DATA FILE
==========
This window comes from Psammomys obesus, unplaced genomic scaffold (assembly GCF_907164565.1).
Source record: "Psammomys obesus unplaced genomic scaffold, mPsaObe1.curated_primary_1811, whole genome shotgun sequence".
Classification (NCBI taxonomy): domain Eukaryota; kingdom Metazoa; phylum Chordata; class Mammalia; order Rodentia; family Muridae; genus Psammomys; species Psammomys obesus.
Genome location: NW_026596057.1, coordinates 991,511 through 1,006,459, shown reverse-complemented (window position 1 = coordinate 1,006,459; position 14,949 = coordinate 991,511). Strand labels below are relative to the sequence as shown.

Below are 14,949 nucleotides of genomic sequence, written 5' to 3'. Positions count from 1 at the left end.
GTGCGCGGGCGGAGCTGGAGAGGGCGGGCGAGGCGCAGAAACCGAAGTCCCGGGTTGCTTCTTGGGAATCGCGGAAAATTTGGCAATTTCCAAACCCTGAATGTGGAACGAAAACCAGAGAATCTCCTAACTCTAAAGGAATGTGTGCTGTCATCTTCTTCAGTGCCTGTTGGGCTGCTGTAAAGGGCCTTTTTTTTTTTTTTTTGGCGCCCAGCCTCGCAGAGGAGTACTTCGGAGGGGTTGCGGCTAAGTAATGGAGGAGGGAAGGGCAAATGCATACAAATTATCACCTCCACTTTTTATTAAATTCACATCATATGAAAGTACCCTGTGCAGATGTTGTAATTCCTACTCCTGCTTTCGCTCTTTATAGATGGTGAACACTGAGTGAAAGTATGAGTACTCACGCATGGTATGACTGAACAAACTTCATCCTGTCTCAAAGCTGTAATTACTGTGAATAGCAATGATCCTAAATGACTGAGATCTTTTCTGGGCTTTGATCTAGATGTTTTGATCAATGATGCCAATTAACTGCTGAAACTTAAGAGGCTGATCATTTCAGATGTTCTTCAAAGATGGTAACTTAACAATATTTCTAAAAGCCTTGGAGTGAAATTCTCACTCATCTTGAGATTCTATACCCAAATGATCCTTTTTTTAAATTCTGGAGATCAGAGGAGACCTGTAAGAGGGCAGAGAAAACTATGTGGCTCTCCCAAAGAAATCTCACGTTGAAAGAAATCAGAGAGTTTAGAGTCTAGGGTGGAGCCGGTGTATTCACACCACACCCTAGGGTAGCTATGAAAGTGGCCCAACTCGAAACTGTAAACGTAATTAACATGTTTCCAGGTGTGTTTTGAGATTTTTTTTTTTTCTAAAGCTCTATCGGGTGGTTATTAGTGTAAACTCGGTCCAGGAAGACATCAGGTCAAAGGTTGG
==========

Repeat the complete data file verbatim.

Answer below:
This window comes from Psammomys obesus, unplaced genomic scaffold (assembly GCF_907164565.1).
Source record: "Psammomys obesus unplaced genomic scaffold, mPsaObe1.curated_primary_1811, whole genome shotgun sequence".
Classification (NCBI taxonomy): domain Eukaryota; kingdom Metazoa; phylum Chordata; class Mammalia; order Rodentia; family Muridae; genus Psammomys; species Psammomys obesus.
Genome location: NW_026596057.1, coordinates 991,511 through 1,006,459, shown reverse-complemented (window position 1 = coordinate 1,006,459; position 14,949 = coordinate 991,511). Strand labels below are relative to the sequence as shown.

Below are 14,949 nucleotides of genomic sequence, written 5' to 3'. Positions count from 1 at the left end.
GTGCGCGGGCGGAGCTGGAGAGGGCGGGCGAGGCGCAGAAACCGAAGTCCCGGGTTGCTTCTTGGGAATCGCGGAAAATTTGGCAATTTCCAAACCCTGAATGTGGAACGAAAACCAGAGAATCTCCTAACTCTAAAGGAATGTGTGCTGTCATCTTCTTCAGTGCCTGTTGGGCTGCTGTAAAGGGCCTTTTTTTTTTTTTTTTGGCGCCCAGCCTCGCAGAGGAGTACTTCGGAGGGGTTGCGGCTAAGTAATGGAGGAGGGAAGGGCAAATGCATACAAATTATCACCTCCACTTTTTATTAAATTCACATCATATGAAAGTACCCTGTGCAGATGTTGTAATTCCTACTCCTGCTTTCGCTCTTTATAGATGGTGAACACTGAGTGAAAGTATGAGTACTCACGCATGGTATGACTGAACAAACTTCATCCTGTCTCAAAGCTGTAATTACTGTGAATAGCAATGATCCTAAATGACTGAGATCTTTTCTGGGCTTTGATCTAGATGTTTTGATCAATGATGCCAATTAACTGCTGAAACTTAAGAGGCTGATCATTTCAGATGTTCTTCAAAGATGGTAACTTAACAATATTTCTAAAAGCCTTGGAGTGAAATTCTCACTCATCTTGAGATTCTATACCCAAATGATCCTTTTTTTAAATTCTGGAGATCAGAGGAGACCTGTAAGAGGGCAGAGAAAACTATGTGGCTCTCCCAAAGAAATCTCACGTTGAAAGAAATCAGAGAGTTTAGAGTCTAGGGTGGAGCCGGTGTATTCACACCACACCCTAGGGTAGCTATGAAAGTGGCCCAACTCGAAACTGTAAACGTAATTAACATGTTTCCAGGTGTGTTTTGAGATTTTTTTTTTTTCTAAAGCTCTATCGGGTGGTTATTAGTGTAAACTCGGTCCAGGAAGACATCAGGTCAAAGGTTGG